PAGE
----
Basic Research and Sequential Innovation
AbstractThe commercial value of basic knowledge depends on the arrival of follow-up developments mostly from outside the boundaries of the inventing firm. Private returns would depend on the extent the inventing firm internalizes these follow-up developments. Such internalization is less likely to occur as knowledge becomes more general. This motivates the historical concern of insufficient private incentive for basic research. The present paper develops a novel empirical methodology of identifying unique patterns of knowledge flows (based on patent citations), which provide information about whether `spilled` knowledge is reabsorbed by its inventor. Using comprehensive data on the largest 500 inventing firms in the US the classical problem of underinvestment in basic research is confirmed: spillovers of more general knowledge (and in this respect, more basic) are less likely to feed back to the inventing firm. This translates to lower private returns, as indicated by the effect of the R&D stock of the firm on its market value.
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Bibliographic InfoPaper provided by University of Oxford, Department of Economics in its series Economics Series Working Papers with number 260.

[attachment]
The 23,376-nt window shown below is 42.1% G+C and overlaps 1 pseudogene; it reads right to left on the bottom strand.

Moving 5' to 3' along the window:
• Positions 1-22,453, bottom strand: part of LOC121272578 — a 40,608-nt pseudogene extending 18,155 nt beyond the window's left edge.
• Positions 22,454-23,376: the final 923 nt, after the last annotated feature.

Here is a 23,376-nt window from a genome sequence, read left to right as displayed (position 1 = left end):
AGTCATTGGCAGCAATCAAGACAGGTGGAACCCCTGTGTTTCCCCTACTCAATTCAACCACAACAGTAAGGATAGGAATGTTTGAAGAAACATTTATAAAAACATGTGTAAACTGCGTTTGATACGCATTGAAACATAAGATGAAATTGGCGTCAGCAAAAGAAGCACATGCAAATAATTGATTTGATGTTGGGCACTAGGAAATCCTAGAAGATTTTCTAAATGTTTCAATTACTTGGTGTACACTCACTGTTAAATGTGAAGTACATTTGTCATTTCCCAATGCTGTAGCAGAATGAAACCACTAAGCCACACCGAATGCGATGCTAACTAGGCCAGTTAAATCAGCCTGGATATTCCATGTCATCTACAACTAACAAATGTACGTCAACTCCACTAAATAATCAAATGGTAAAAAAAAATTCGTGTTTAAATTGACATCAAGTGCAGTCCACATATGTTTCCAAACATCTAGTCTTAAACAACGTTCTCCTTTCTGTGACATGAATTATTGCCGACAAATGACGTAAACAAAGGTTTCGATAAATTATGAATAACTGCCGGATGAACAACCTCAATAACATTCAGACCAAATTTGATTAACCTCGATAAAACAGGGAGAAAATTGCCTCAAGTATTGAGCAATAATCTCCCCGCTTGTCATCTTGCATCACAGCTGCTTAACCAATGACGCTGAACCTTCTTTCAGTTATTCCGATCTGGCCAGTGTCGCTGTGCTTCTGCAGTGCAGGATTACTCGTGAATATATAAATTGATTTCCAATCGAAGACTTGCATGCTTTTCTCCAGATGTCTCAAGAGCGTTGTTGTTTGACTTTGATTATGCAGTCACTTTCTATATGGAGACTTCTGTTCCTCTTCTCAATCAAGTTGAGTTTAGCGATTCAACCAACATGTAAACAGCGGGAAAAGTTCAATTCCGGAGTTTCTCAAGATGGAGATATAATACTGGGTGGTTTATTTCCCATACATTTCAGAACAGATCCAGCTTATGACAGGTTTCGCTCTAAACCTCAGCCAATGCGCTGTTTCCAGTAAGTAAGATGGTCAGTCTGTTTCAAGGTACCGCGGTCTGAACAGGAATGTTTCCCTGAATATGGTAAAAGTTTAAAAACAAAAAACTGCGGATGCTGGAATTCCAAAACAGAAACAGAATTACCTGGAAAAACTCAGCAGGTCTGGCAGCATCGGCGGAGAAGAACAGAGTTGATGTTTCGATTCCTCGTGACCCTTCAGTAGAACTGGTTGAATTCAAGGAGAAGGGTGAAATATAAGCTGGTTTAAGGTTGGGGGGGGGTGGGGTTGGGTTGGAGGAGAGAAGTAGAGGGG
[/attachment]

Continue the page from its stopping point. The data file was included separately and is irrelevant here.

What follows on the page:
Date of creation: 01 Mar 2006
Date of revision:
Basic Knowledge; Spillovers; Patents; Citation;
Other versions of this item:
- O31 - Economic Development, Technological Change, and Growth - - Technological Change; Research and Development; Intellectual Property Rights - - - Innovation and Invention: Processes and Incentives
- O32 - Economic Development, Technological Change, and Growth - - Technological Change; Research and Development; Intellectual Property Rights - - - Management of Technological Innovation and R&D
- O33 - Economic Development, Technological Change, and Growth - - Technological Change; Research and Development; Intellectual Property Rights - - - Technological Change: Choices and Consequences; Diffusion Processes
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